A recent survey showed that 67% of the participants believed that leadership coaching increased employee engagement and satisfaction, while 50% said it improved overall productivity. When it comes to coaching practices, leaders have traditionally employed a trust-based approach that focuses on working with employees to come up with solutions to new challenges. However, in a dynamic, ever-changing business environment, there are certain situations where leaders as executive coaches should resort to a direct-coaching process that maximizes goal attainment.
Let us first understand the traditional coaching process and how it differs from a direct approach for understanding the two situations.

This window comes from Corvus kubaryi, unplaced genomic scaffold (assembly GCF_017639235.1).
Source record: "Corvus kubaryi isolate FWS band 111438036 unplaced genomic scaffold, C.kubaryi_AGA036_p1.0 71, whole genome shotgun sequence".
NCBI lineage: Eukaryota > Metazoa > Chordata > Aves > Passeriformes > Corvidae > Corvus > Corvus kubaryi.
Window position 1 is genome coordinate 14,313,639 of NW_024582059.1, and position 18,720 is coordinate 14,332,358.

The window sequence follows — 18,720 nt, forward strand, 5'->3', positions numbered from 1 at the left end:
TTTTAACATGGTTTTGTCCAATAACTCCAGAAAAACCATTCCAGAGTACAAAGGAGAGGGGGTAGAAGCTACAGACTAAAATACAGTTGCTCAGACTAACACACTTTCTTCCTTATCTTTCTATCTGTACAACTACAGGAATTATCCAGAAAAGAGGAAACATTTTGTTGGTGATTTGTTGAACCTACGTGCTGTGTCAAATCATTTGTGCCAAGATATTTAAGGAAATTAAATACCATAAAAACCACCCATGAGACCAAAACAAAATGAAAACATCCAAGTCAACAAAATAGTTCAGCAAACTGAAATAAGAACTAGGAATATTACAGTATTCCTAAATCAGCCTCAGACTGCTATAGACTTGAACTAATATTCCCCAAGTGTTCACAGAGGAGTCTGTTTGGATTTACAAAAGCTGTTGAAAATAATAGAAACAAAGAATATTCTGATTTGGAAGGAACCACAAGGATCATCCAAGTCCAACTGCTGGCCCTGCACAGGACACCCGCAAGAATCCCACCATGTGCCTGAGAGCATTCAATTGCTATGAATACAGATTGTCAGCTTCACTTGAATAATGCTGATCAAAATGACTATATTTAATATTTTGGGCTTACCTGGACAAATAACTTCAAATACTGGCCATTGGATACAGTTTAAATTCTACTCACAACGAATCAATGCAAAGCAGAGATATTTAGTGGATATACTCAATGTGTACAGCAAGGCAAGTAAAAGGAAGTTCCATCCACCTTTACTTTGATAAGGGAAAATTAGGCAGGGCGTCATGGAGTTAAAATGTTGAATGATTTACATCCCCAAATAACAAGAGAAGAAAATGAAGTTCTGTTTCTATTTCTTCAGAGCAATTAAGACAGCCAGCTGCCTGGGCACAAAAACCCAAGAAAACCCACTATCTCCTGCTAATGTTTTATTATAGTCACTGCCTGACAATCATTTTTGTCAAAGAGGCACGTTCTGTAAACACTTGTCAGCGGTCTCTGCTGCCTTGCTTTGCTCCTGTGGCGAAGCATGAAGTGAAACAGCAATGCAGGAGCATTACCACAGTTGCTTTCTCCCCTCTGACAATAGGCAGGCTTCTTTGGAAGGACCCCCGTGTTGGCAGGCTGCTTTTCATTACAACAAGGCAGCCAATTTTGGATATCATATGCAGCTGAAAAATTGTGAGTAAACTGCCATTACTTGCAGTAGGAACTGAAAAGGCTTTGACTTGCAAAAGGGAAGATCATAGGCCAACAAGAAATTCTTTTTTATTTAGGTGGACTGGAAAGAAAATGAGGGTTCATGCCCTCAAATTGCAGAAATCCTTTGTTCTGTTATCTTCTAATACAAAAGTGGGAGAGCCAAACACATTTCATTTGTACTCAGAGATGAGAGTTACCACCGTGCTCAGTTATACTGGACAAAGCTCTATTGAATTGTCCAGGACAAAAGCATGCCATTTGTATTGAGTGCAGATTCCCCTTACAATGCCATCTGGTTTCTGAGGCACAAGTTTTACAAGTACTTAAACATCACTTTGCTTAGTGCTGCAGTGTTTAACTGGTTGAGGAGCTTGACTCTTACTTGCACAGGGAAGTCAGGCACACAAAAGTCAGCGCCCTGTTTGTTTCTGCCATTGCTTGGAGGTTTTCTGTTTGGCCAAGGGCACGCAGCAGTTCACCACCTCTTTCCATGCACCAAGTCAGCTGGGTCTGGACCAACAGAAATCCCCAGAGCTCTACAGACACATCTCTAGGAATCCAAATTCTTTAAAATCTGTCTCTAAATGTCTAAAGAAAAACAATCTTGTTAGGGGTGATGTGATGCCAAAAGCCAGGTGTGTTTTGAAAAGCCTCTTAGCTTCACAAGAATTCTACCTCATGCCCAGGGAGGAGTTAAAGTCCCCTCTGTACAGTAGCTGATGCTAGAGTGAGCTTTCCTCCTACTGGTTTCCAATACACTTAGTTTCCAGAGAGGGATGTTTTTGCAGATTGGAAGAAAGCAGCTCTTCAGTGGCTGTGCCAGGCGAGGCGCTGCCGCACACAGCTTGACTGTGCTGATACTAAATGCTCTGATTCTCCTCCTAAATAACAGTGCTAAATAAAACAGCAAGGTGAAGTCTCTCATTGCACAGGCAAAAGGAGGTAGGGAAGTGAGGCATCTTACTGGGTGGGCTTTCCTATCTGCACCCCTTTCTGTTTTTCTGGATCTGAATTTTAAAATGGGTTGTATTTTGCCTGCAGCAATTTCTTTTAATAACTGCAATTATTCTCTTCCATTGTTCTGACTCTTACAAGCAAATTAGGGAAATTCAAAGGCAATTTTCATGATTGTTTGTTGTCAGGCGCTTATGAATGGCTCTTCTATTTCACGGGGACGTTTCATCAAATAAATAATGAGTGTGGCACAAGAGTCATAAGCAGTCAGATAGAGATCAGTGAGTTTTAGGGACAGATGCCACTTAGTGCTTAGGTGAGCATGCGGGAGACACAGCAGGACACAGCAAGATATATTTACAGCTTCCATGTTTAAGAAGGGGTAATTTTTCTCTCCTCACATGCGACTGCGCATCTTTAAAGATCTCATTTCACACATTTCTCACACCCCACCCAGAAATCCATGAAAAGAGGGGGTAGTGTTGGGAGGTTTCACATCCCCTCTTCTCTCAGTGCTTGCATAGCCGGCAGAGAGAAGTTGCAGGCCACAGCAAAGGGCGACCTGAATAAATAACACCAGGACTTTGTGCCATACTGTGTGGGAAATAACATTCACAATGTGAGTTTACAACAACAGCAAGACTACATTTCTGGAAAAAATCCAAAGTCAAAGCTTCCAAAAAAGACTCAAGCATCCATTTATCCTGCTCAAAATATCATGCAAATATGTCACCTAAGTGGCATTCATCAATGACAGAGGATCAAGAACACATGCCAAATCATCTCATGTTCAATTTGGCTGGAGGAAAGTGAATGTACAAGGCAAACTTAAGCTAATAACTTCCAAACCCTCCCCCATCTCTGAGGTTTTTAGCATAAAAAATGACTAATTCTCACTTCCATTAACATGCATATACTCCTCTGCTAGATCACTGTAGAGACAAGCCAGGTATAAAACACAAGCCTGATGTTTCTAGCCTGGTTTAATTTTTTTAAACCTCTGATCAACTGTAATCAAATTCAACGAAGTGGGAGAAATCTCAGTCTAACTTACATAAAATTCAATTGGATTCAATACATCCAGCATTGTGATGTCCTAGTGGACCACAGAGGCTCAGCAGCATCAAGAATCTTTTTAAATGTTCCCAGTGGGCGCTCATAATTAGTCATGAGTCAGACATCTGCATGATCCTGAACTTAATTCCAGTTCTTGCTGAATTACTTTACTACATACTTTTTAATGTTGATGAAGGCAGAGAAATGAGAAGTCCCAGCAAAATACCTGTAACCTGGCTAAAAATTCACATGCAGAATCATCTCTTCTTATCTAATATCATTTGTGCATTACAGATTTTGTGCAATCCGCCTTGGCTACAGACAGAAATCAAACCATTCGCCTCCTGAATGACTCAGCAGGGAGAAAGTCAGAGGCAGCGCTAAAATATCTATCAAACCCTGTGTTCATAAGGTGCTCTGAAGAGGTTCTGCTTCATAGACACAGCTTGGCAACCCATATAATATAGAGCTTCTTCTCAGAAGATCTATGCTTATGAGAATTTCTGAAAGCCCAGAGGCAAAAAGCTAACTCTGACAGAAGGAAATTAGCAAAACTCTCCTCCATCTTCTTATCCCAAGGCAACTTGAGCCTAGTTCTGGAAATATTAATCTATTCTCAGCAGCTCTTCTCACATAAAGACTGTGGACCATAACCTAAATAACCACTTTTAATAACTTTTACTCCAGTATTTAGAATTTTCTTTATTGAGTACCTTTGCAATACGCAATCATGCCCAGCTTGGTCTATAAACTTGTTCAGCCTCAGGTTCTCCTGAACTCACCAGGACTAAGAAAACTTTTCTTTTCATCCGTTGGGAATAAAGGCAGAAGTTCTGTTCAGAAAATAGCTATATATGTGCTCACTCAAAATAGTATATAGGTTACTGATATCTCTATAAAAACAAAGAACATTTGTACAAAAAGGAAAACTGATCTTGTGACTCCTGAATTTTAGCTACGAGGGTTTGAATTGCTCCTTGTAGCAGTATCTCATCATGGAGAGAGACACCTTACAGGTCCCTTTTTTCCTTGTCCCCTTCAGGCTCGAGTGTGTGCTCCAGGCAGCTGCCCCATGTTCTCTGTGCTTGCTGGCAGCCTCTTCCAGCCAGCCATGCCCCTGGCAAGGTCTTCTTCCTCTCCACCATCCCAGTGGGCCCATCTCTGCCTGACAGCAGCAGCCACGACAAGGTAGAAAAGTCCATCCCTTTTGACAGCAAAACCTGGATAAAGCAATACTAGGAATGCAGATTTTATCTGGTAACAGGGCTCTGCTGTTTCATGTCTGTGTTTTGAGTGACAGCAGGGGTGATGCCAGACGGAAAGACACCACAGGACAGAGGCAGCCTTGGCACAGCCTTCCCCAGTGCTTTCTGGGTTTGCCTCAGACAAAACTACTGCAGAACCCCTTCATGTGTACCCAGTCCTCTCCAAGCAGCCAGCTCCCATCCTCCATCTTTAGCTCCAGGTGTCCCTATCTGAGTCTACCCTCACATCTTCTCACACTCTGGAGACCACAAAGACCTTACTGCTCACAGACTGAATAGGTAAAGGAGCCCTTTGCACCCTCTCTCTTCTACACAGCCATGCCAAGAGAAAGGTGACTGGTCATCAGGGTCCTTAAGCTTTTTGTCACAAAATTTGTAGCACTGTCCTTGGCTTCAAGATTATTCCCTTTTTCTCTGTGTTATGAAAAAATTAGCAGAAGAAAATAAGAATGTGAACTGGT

The Traditional Coaching Process
Leaders today are expected to have all the answers. Given the dynamic business environment that we operate in today, it is an unrealistic and ill-advised expectation. One way for leaders to manage this expectation is to adopt a new role: that of the coach. A coaching approach will help employees understand complex organizations better and get the job done without being told what to do. Successful coaching entails using three practices: Asking, Listening, and Empathizing.
Click Here to read about the situations in which Leaders must take a direct approach to coaching